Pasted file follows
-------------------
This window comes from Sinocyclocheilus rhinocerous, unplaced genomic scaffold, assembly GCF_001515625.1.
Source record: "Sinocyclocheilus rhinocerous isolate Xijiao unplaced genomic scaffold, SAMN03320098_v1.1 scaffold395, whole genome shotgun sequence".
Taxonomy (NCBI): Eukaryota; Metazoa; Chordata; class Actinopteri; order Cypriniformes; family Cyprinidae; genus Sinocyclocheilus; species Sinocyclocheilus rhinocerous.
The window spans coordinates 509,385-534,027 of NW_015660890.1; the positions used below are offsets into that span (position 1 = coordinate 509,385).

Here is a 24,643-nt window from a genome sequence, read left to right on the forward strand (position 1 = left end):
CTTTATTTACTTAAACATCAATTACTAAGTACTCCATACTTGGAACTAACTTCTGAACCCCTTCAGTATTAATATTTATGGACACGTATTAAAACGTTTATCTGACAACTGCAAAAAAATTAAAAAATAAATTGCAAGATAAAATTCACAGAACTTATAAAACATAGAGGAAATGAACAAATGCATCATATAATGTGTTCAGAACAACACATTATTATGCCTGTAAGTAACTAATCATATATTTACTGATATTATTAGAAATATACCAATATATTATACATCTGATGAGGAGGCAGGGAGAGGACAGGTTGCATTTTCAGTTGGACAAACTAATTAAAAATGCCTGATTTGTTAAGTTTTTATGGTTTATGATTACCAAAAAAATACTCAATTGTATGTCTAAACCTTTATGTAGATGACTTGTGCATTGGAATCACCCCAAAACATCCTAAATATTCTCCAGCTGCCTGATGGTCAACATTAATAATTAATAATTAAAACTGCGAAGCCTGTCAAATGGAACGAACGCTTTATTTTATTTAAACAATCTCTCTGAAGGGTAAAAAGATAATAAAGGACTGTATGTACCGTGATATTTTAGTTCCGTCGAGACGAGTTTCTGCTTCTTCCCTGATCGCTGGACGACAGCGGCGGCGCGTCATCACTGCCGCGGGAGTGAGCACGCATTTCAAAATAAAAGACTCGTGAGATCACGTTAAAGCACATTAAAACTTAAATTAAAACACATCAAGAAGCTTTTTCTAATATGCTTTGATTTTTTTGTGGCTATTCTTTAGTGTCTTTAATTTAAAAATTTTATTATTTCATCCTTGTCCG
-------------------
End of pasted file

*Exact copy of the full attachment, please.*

This window comes from Sinocyclocheilus rhinocerous, unplaced genomic scaffold, assembly GCF_001515625.1.
Source record: "Sinocyclocheilus rhinocerous isolate Xijiao unplaced genomic scaffold, SAMN03320098_v1.1 scaffold395, whole genome shotgun sequence".
Taxonomy (NCBI): Eukaryota; Metazoa; Chordata; class Actinopteri; order Cypriniformes; family Cyprinidae; genus Sinocyclocheilus; species Sinocyclocheilus rhinocerous.
The window spans coordinates 509,385-534,027 of NW_015660890.1; the positions used below are offsets into that span (position 1 = coordinate 509,385).

Here is a 24,643-nt window from a genome sequence, read left to right on the forward strand (position 1 = left end):
CTTTATTTACTTAAACATCAATTACTAAGTACTCCATACTTGGAACTAACTTCTGAACCCCTTCAGTATTAATATTTATGGACACGTATTAAAACGTTTATCTGACAACTGCAAAAAAATTAAAAAATAAATTGCAAGATAAAATTCACAGAACTTATAAAACATAGAGGAAATGAACAAATGCATCATATAATGTGTTCAGAACAACACATTATTATGCCTGTAAGTAACTAATCATATATTTACTGATATTATTAGAAATATACCAATATATTATACATCTGATGAGGAGGCAGGGAGAGGACAGGTTGCATTTTCAGTTGGACAAACTAATTAAAAATGCCTGATTTGTTAAGTTTTTATGGTTTATGATTACCAAAAAAATACTCAATTGTATGTCTAAACCTTTATGTAGATGACTTGTGCATTGGAATCACCCCAAAACATCCTAAATATTCTCCAGCTGCCTGATGGTCAACATTAATAATTAATAATTAAAACTGCGAAGCCTGTCAAATGGAACGAACGCTTTATTTTATTTAAACAATCTCTCTGAAGGGTAAAAAGATAATAAAGGACTGTATGTACCGTGATATTTTAGTTCCGTCGAGACGAGTTTCTGCTTCTTCCCTGATCGCTGGACGACAGCGGCGGCGCGTCATCACTGCCGCGGGAGTGAGCACGCATTTCAAAATAAAAGACTCGTGAGATCACGTTAAAGCACATTAAAACTTAAATTAAAACACATCAAGAAGCTTTTTCTAATATGCTTTGATTTTTTTGTGGCTATTCTTTAGTGTCTTTAATTTAAAAATTTTATTATTTCATCCTTGTCCG